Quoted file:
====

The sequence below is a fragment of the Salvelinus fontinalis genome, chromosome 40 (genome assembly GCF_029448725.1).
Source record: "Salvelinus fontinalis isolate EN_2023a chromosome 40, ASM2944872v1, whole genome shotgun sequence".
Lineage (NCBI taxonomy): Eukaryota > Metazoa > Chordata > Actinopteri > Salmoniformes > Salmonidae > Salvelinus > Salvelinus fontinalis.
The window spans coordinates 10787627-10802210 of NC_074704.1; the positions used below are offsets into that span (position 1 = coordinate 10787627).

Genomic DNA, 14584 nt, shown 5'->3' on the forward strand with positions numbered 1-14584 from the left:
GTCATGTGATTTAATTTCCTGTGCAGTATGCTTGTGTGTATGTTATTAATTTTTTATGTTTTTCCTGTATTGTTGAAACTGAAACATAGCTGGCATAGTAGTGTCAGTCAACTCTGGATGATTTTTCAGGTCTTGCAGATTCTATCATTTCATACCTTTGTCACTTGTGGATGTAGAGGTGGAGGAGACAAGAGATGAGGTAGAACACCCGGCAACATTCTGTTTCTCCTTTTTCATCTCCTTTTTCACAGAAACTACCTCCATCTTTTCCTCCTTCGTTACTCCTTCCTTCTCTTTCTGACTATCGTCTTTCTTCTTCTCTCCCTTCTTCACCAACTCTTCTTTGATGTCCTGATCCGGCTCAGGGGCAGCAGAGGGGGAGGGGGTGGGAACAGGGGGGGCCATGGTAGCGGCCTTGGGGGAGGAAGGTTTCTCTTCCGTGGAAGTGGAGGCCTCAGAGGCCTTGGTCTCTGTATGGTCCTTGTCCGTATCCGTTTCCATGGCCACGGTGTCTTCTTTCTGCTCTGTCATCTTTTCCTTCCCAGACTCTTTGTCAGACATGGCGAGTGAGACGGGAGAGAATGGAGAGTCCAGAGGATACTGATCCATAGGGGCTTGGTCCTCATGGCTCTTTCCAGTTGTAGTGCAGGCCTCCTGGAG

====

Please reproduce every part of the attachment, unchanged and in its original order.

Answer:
The sequence below is a fragment of the Salvelinus fontinalis genome, chromosome 40 (genome assembly GCF_029448725.1).
Source record: "Salvelinus fontinalis isolate EN_2023a chromosome 40, ASM2944872v1, whole genome shotgun sequence".
Lineage (NCBI taxonomy): Eukaryota > Metazoa > Chordata > Actinopteri > Salmoniformes > Salmonidae > Salvelinus > Salvelinus fontinalis.
The window spans coordinates 10787627-10802210 of NC_074704.1; the positions used below are offsets into that span (position 1 = coordinate 10787627).

Genomic DNA, 14584 nt, shown 5'->3' on the forward strand with positions numbered 1-14584 from the left:
GTCATGTGATTTAATTTCCTGTGCAGTATGCTTGTGTGTATGTTATTAATTTTTTATGTTTTTCCTGTATTGTTGAAACTGAAACATAGCTGGCATAGTAGTGTCAGTCAACTCTGGATGATTTTTCAGGTCTTGCAGATTCTATCATTTCATACCTTTGTCACTTGTGGATGTAGAGGTGGAGGAGACAAGAGATGAGGTAGAACACCCGGCAACATTCTGTTTCTCCTTTTTCATCTCCTTTTTCACAGAAACTACCTCCATCTTTTCCTCCTTCGTTACTCCTTCCTTCTCTTTCTGACTATCGTCTTTCTTCTTCTCTCCCTTCTTCACCAACTCTTCTTTGATGTCCTGATCCGGCTCAGGGGCAGCAGAGGGGGAGGGGGTGGGAACAGGGGGGGCCATGGTAGCGGCCTTGGGGGAGGAAGGTTTCTCTTCCGTGGAAGTGGAGGCCTCAGAGGCCTTGGTCTCTGTATGGTCCTTGTCCGTATCCGTTTCCATGGCCACGGTGTCTTCTTTCTGCTCTGTCATCTTTTCCTTCCCAGACTCTTTGTCAGACATGGCGAGTGAGACGGGAGAGAATGGAGAGTCCAGAGGATACTGATCCATAGGGGCTTGGTCCTCATGGCTCTTTCCAGTTGTAGTGCAGGCCTCCTGGAG